San Diego Bishop Robert McElroy distributes Communion during a border Mass in July 2018. Photo by Chris Stone

San Diego Bishop Robert McElroy this week upped his opposition to efforts to exclude President Joe Biden from receiving Holy Communion during the Roman Catholic Mass.

Saying such a ban could cause substantial damage to the Catholic Church, McEloy wrote that a prohibition would weaponize Communion — the delivery and consumption of a bread wafer believed by Catholics to be transformed into the body of Christ — and use it as a tool of political warfare.

“This must not happen,” the bishop spelled out in a 1,600-word essay posted Wednesday in America, a Jesuit publication he contributes to.

McElroy has been making the case for months, including during a Georgetown University online forum Feb. 1 dubbed the “Initiative on Catholic Social Thought and Public Life.”

He cited Pope Francis, who he said “has placed encounter, dialogue, honesty and collaboration at the heart of his approach to public conversation” and was “unlikely to endorse” a ban on distributing Communion to some Catholics.

During Biden’s candidacy and now into his presidency, many American bishops have decried Biden’s defense of a woman’s right to choose. They have suggested that Biden should be denied Communion because of it.

On Thursday, Vatican Prelate Cardinal Michael Czerny, the undersecretary of the Migrants and Refugees Section of the Vatican’s Discastery for Promoting Integral Human Development, told Religious News Service: “It’s not up to the bishops in general to make these decisions. It’s the bishop of the person.”

McElroy said, there is “immense sadness” among bishops and the church as a whole that more isn’t done to protect the unborn, but a Communion ban is the wrong step.

Earlier this week, The Most Rev. Salvatore J. Cordileone, archbishop of San Francisco, said in a pastoral letter: “When other avenues are exhausted, the only recourse a pastor has left is the public medicine of temporary exclusion from the Lord’s Table. This is a bitter medicine, but the gravity of the evil of abortion can sometimes warrant it.” (Cordileone once was an auxiliary bishop of the San Diego diocese.)

Recalling a similar debate when Democrat John Kerry ran for president in 2004, Catholic leaders in both Washington, D.C. and Delaware have said they would not deny the president Communion. (McElroy himself wrote an essay in January 2005 warning of a repeat.)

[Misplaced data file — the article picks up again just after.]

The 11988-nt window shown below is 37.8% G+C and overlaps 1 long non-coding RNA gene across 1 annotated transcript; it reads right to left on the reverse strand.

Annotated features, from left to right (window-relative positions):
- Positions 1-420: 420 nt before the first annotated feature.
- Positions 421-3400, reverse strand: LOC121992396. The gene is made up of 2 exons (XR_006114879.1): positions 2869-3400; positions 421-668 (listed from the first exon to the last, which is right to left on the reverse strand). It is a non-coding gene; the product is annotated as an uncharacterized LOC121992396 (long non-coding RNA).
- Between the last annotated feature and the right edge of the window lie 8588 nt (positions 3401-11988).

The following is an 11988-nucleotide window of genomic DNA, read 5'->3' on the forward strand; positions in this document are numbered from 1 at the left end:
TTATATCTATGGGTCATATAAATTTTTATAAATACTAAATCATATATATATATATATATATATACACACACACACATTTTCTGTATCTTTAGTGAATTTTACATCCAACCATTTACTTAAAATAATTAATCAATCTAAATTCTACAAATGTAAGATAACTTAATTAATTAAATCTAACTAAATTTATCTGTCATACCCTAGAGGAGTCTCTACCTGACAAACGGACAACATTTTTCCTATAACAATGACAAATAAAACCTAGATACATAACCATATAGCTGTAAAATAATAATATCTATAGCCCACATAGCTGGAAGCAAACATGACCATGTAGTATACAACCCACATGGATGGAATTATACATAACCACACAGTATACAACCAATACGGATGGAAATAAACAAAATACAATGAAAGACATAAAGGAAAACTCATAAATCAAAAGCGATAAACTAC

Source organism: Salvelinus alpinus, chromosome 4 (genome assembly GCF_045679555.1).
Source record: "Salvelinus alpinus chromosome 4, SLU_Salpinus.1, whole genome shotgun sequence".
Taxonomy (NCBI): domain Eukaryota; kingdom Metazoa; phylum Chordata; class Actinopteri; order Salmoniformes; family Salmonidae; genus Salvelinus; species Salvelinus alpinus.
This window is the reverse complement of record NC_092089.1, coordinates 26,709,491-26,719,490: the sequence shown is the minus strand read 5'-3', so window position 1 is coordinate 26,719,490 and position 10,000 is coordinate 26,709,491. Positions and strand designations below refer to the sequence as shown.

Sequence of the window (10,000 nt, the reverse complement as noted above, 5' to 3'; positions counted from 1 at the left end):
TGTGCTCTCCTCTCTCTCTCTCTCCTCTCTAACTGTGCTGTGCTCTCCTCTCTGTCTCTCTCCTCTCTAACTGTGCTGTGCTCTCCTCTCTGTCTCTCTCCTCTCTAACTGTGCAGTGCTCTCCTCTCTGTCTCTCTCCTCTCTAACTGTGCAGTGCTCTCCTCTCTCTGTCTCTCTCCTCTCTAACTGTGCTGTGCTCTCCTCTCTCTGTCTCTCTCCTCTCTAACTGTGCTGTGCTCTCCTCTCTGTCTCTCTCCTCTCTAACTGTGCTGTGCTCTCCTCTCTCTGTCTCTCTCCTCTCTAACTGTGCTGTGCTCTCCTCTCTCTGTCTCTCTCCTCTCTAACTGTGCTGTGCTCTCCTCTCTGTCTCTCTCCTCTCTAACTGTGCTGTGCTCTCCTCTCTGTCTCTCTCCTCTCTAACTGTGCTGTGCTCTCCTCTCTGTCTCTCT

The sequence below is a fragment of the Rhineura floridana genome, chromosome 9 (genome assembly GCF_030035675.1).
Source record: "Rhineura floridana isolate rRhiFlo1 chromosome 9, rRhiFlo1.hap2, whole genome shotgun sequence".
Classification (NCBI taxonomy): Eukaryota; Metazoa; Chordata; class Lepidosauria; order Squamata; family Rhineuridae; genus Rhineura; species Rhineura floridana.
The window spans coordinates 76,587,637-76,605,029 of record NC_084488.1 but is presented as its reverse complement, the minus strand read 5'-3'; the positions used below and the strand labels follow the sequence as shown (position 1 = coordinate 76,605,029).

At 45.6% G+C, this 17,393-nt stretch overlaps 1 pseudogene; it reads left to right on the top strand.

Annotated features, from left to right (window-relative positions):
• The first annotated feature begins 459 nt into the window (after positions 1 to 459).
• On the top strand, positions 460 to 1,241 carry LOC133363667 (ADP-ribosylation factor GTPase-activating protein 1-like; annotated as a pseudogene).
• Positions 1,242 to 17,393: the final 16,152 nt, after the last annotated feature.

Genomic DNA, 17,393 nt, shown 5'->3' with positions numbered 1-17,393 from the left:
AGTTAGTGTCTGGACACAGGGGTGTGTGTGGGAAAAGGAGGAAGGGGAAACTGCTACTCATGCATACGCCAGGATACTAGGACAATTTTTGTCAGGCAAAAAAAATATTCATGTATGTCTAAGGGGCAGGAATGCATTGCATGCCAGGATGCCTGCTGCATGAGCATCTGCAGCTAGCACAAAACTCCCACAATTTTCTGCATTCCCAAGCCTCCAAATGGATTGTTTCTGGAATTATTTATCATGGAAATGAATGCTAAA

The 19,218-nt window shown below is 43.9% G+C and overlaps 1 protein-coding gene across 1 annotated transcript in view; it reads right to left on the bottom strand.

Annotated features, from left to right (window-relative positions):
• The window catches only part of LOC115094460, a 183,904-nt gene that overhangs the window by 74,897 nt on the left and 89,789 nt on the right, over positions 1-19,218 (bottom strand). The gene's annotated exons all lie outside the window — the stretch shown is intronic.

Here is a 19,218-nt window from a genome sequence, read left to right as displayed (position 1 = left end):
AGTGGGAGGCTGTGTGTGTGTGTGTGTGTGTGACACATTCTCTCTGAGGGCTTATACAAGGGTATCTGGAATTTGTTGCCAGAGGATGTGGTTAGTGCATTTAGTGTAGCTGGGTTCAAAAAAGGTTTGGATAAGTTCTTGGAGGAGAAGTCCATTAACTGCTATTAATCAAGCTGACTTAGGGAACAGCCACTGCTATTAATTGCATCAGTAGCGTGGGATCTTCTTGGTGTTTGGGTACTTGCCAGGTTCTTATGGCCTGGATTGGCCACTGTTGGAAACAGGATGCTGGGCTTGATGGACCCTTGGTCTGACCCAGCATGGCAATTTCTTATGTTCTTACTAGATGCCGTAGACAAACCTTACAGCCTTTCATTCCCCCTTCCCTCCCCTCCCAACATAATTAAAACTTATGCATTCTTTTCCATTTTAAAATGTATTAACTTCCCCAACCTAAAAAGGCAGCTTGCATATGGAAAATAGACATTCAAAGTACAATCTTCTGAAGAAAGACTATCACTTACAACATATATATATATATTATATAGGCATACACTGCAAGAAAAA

In his latest piece, McElroy argues against those who propose a ban.

First, he refers to the Eucharist, or Holy Communion, as a “sacrament of love, a sign of unity, a bond of charity.”

“A national policy of excluding pro-choice political leaders from the Eucharist will constitute an assault on that unity, on that charity,” McElroy writes.

He explains: “Fully half the Catholics in the United States will see this action as partisan in nature, and it will bring the terrible partisan divisions that have plagued our nation into the very act of worship that is intended by God to cause and signify our oneness.”

Calling the proposal selective and inconsistent, McElroy also questions how many Catholic leaders would be excluded if the policy were applied to all Catholics.

“How many of the faithful will be eligible for the Eucharist by this criterion?” he writes.

Catholic leaders believe that abortion and euthanasia are “grave evils,” the San Diego bishop writes, but he asserted that failure to embrace all teachings “cannot be the measure of ‘eucharistic worthiness.’”

In addition, McElroy asks, “Why hasn’t racism been included in the call for eucharistic sanctions against political leaders?”

“The U.S. Conference of Catholic Bishops will be dealing a great blow to that integral unity if it passes a national policy of eucharistic exclusion aimed at abortion but not at racism,” McElroy wrote in advance of a June meeting of the conference, where the issue is expected to arise.

In his essay, McElroy added: “As to whether racism is a sin that threatens human life, anyone with doubts should talk with the families of George Floyd, Breonna Taylor and Trayvon Martin.”

Quoting the pope, McElroy said the Eucharist is “not a prize for the perfect but a powerful medicine and nourishment for the weak.”

The incoming bishop of the Diocese of Wilmington, which oversees the church where Biden often worships, was asked over the weekend whether he would deny the president Eucharist in his diocese, the Salt Lake Tribune reported.

“The cleric said only that he is hoping to have a conversation with Biden but that, as a bishop, he is ‘called to teach the fullness and the beauty of the Catholic faith,'” the paper said.

Finally, McElroy wrote that a message of “unworthiness” and exclusion is not suited for this time when people are emerging from the pandemic.

“It would undermine the tremendous work that our priests and lay leaders are doing in emphasizing the importance of every Catholic returning to full and active participation in the liturgy of God,” he said.

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